Can a former client sue my girlfriend or place a lien on her property ?

UPDATED: Sep 30, 2022

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Can a former client sue my girlfriend or place a lien on her property ?

I am a contractor and was doing a job that ended up becoming very dangerous for my crew and I, as the owners had severe issues with their behavior. We did more work than paid, and decided to quit the job site, that’s another story altogether. My main issue is that they are threatening to place a lien on my girlfriend’s house. And to sue her, which is ridiculous as she had no involvement whatsoever with the contract, clients, or their house. Is it possible for them to do what they say they would?

Asked on December 9, 2016 under Business Law, Washington


SJZ, Member, New York Bar / FreeAdvice Contributing Attorney

Answered 6 years ago | Contributor

Legally, if you are not an owner of her property, she is not involved in your business, and she did not participate in the work in question, they have no grounds to sue her or get a lien. That does not mean, unfortunately, that they cannot file a suit and force her to respond, because the courts do not "prescreen" lawsuits and make sure they are valid; but if they do file anything, your girlfriend should have a good defense because they do not have a legal basis to hold her liable simple because she is your girlfriend.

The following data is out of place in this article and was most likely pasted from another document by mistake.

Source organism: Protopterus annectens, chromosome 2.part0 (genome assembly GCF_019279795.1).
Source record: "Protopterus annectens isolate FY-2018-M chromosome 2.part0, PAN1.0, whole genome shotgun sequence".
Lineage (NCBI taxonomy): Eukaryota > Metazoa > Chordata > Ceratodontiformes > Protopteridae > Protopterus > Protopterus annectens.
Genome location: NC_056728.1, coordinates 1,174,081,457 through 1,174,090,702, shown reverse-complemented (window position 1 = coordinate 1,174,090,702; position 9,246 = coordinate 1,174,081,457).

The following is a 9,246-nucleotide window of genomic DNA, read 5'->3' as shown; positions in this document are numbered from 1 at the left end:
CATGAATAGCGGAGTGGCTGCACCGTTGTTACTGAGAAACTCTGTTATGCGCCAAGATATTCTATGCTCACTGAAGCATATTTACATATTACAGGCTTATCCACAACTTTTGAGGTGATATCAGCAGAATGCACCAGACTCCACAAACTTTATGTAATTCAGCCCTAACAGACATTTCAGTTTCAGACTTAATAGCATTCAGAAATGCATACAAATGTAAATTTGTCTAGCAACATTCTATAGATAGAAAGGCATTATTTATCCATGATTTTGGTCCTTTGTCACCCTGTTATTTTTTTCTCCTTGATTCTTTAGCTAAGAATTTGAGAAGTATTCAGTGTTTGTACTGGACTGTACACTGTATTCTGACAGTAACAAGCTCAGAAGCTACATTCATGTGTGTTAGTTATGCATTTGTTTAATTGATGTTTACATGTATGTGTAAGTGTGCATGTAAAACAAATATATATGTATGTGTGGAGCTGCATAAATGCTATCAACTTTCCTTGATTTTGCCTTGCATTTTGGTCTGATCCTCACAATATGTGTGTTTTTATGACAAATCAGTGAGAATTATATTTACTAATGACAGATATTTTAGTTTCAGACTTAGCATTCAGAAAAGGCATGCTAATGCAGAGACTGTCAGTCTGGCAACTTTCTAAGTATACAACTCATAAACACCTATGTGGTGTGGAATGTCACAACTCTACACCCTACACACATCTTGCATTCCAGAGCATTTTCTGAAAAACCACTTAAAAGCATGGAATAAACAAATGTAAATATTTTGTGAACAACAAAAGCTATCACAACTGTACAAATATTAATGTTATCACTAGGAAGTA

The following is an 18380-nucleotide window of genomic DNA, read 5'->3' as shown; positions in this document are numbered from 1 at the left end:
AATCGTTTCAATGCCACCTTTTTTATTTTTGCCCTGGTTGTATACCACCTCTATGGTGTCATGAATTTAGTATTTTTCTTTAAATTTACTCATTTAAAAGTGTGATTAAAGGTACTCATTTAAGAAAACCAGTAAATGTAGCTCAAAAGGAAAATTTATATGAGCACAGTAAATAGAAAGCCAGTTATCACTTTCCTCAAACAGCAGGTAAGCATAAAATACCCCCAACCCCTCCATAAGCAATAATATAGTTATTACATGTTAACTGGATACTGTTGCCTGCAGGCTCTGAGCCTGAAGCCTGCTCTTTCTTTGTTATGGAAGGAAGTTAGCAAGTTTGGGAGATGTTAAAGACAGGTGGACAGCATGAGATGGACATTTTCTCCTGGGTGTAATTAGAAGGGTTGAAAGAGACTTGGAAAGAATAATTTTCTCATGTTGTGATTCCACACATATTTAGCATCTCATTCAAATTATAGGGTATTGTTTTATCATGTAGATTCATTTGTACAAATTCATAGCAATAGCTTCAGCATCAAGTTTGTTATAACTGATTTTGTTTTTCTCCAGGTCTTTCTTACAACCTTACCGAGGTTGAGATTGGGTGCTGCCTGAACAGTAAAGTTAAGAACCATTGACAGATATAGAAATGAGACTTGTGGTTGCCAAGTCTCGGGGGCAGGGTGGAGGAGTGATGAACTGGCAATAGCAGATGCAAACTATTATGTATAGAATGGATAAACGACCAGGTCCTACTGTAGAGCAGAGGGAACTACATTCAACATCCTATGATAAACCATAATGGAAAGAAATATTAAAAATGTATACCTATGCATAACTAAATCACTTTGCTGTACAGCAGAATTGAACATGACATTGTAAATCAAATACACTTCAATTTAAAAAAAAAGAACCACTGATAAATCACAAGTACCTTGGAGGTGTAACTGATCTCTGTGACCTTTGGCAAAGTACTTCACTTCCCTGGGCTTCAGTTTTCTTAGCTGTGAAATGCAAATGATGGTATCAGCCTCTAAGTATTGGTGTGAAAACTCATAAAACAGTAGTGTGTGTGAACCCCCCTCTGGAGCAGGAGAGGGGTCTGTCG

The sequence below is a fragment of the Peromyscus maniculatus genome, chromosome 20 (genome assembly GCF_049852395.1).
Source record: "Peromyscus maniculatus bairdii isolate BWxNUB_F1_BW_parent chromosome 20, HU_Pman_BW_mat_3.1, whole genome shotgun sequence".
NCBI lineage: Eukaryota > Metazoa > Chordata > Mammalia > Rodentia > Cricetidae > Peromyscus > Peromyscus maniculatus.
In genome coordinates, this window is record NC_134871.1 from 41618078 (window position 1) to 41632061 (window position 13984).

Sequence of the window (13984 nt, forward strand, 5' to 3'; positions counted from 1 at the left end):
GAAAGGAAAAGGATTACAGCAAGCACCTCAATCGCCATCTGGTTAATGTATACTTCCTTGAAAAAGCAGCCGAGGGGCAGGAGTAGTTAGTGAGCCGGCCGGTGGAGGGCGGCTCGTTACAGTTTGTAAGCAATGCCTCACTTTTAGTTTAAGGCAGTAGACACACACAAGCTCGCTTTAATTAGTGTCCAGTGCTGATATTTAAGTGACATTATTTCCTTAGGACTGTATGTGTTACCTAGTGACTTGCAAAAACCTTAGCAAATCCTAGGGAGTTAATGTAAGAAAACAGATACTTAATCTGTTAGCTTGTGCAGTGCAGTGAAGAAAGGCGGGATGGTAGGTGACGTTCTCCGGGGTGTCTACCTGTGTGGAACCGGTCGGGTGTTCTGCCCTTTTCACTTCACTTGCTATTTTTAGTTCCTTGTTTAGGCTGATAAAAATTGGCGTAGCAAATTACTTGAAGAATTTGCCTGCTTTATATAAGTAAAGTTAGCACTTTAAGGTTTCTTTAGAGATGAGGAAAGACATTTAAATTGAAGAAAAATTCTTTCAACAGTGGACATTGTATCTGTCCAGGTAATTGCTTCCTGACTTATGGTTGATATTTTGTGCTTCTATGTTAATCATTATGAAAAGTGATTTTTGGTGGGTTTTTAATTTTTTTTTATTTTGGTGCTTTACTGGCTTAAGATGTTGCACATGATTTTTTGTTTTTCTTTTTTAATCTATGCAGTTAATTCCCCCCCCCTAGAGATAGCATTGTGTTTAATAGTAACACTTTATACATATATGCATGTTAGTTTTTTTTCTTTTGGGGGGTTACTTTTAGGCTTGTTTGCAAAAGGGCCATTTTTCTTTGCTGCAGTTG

IMPORTANT NOTICE: The Answer(s) provided above are for general information only. The attorney providing the answer was not serving as the attorney for the person submitting the question or in any attorney-client relationship with such person. Laws may vary from state to state, and sometimes change. Tiny variations in the facts, or a fact not set forth in a question, often can change a legal outcome or an attorney's conclusion. Although has verified the attorney was admitted to practice law in at least one jurisdiction, he or she may not be authorized to practice law in the jurisdiction referred to in the question, nor is he or she necessarily experienced in the area of the law involved. Unlike the information in the Answer(s) above, upon which you should NOT rely, for personal advice you can rely upon we suggest you retain an attorney to represent you.

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